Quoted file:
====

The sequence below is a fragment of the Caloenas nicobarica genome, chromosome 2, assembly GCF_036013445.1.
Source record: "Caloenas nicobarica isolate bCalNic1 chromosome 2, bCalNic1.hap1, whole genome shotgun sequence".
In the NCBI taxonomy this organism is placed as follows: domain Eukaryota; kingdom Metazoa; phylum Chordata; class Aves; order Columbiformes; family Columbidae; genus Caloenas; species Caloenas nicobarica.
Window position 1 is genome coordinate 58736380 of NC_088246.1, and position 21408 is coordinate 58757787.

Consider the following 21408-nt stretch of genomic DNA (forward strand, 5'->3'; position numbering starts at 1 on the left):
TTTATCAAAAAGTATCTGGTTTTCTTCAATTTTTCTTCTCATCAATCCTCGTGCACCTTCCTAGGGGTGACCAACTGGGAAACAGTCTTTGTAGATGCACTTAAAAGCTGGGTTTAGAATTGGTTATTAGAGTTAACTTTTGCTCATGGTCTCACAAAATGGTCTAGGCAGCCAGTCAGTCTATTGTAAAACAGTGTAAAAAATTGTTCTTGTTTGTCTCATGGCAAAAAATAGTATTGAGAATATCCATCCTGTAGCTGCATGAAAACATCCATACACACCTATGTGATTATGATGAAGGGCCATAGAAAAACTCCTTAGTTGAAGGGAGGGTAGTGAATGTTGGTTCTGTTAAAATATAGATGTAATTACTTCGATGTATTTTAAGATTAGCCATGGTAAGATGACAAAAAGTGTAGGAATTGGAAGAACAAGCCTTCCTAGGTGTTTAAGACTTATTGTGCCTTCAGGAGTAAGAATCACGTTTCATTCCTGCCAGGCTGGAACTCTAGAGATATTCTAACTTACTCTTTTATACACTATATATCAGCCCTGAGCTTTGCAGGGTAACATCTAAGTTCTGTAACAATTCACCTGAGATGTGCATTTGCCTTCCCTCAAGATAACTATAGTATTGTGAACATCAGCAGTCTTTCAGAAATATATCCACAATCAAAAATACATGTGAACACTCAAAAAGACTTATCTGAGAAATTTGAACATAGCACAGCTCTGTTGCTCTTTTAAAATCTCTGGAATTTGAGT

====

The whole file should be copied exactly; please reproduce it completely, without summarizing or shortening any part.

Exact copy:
The sequence below is a fragment of the Caloenas nicobarica genome, chromosome 2, assembly GCF_036013445.1.
Source record: "Caloenas nicobarica isolate bCalNic1 chromosome 2, bCalNic1.hap1, whole genome shotgun sequence".
In the NCBI taxonomy this organism is placed as follows: domain Eukaryota; kingdom Metazoa; phylum Chordata; class Aves; order Columbiformes; family Columbidae; genus Caloenas; species Caloenas nicobarica.
Window position 1 is genome coordinate 58736380 of NC_088246.1, and position 21408 is coordinate 58757787.

Consider the following 21408-nt stretch of genomic DNA (forward strand, 5'->3'; position numbering starts at 1 on the left):
TTTATCAAAAAGTATCTGGTTTTCTTCAATTTTTCTTCTCATCAATCCTCGTGCACCTTCCTAGGGGTGACCAACTGGGAAACAGTCTTTGTAGATGCACTTAAAAGCTGGGTTTAGAATTGGTTATTAGAGTTAACTTTTGCTCATGGTCTCACAAAATGGTCTAGGCAGCCAGTCAGTCTATTGTAAAACAGTGTAAAAAATTGTTCTTGTTTGTCTCATGGCAAAAAATAGTATTGAGAATATCCATCCTGTAGCTGCATGAAAACATCCATACACACCTATGTGATTATGATGAAGGGCCATAGAAAAACTCCTTAGTTGAAGGGAGGGTAGTGAATGTTGGTTCTGTTAAAATATAGATGTAATTACTTCGATGTATTTTAAGATTAGCCATGGTAAGATGACAAAAAGTGTAGGAATTGGAAGAACAAGCCTTCCTAGGTGTTTAAGACTTATTGTGCCTTCAGGAGTAAGAATCACGTTTCATTCCTGCCAGGCTGGAACTCTAGAGATATTCTAACTTACTCTTTTATACACTATATATCAGCCCTGAGCTTTGCAGGGTAACATCTAAGTTCTGTAACAATTCACCTGAGATGTGCATTTGCCTTCCCTCAAGATAACTATAGTATTGTGAACATCAGCAGTCTTTCAGAAATATATCCACAATCAAAAATACATGTGAACACTCAAAAAGACTTATCTGAGAAATTTGAACATAGCACAGCTCTGTTGCTCTTTTAAAATCTCTGGAATTTGAGT